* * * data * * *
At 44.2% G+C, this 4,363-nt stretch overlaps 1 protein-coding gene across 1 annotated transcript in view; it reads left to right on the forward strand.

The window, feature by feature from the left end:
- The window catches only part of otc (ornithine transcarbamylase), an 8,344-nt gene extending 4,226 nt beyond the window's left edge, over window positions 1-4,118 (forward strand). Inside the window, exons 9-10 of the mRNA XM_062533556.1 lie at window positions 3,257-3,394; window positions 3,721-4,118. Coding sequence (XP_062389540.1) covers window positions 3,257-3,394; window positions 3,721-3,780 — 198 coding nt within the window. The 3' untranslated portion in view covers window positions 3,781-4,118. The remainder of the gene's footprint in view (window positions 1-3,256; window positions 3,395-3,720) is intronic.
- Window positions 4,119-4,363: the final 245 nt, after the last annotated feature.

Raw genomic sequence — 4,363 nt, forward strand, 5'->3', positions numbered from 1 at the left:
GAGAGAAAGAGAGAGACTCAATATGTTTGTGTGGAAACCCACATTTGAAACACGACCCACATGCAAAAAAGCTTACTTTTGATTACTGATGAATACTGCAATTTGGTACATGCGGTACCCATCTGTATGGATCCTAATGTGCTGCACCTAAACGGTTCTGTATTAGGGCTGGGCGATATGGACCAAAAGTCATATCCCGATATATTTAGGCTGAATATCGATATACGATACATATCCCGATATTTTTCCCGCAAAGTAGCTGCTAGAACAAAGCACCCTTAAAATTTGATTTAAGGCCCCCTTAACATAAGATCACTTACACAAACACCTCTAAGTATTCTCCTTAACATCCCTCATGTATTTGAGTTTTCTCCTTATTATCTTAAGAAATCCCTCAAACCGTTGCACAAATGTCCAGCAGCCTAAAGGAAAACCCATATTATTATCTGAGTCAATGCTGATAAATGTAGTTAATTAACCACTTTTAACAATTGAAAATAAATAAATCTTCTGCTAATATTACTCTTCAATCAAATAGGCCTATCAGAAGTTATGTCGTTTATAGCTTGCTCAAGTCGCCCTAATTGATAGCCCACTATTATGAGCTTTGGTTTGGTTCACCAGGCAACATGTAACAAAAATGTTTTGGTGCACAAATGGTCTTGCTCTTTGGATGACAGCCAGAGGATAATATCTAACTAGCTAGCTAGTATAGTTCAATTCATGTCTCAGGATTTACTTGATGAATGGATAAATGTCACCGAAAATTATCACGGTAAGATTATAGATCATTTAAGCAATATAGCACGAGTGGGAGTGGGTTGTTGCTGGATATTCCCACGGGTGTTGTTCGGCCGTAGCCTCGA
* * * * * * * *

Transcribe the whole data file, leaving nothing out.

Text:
At 44.2% G+C, this 4,363-nt stretch overlaps 1 protein-coding gene across 1 annotated transcript in view; it reads left to right on the forward strand.

The window, feature by feature from the left end:
- The window catches only part of otc (ornithine transcarbamylase), an 8,344-nt gene extending 4,226 nt beyond the window's left edge, over window positions 1-4,118 (forward strand). Inside the window, exons 9-10 of the mRNA XM_062533556.1 lie at window positions 3,257-3,394; window positions 3,721-4,118. Coding sequence (XP_062389540.1) covers window positions 3,257-3,394; window positions 3,721-3,780 — 198 coding nt within the window. The 3' untranslated portion in view covers window positions 3,781-4,118. The remainder of the gene's footprint in view (window positions 1-3,256; window positions 3,395-3,720) is intronic.
- Window positions 4,119-4,363: the final 245 nt, after the last annotated feature.

Raw genomic sequence — 4,363 nt, forward strand, 5'->3', positions numbered from 1 at the left:
GAGAGAAAGAGAGAGACTCAATATGTTTGTGTGGAAACCCACATTTGAAACACGACCCACATGCAAAAAAGCTTACTTTTGATTACTGATGAATACTGCAATTTGGTACATGCGGTACCCATCTGTATGGATCCTAATGTGCTGCACCTAAACGGTTCTGTATTAGGGCTGGGCGATATGGACCAAAAGTCATATCCCGATATATTTAGGCTGAATATCGATATACGATACATATCCCGATATTTTTCCCGCAAAGTAGCTGCTAGAACAAAGCACCCTTAAAATTTGATTTAAGGCCCCCTTAACATAAGATCACTTACACAAACACCTCTAAGTATTCTCCTTAACATCCCTCATGTATTTGAGTTTTCTCCTTATTATCTTAAGAAATCCCTCAAACCGTTGCACAAATGTCCAGCAGCCTAAAGGAAAACCCATATTATTATCTGAGTCAATGCTGATAAATGTAGTTAATTAACCACTTTTAACAATTGAAAATAAATAAATCTTCTGCTAATATTACTCTTCAATCAAATAGGCCTATCAGAAGTTATGTCGTTTATAGCTTGCTCAAGTCGCCCTAATTGATAGCCCACTATTATGAGCTTTGGTTTGGTTCACCAGGCAACATGTAACAAAAATGTTTTGGTGCACAAATGGTCTTGCTCTTTGGATGACAGCCAGAGGATAATATCTAACTAGCTAGCTAGTATAGTTCAATTCATGTCTCAGGATTTACTTGATGAATGGATAAATGTCACCGAAAATTATCACGGTAAGATTATAGATCATTTAAGCAATATAGCACGAGTGGGAGTGGGTTGTTGCTGGATATTCCCACGGGTGTTGTTCGGCCGTAGCCTCGA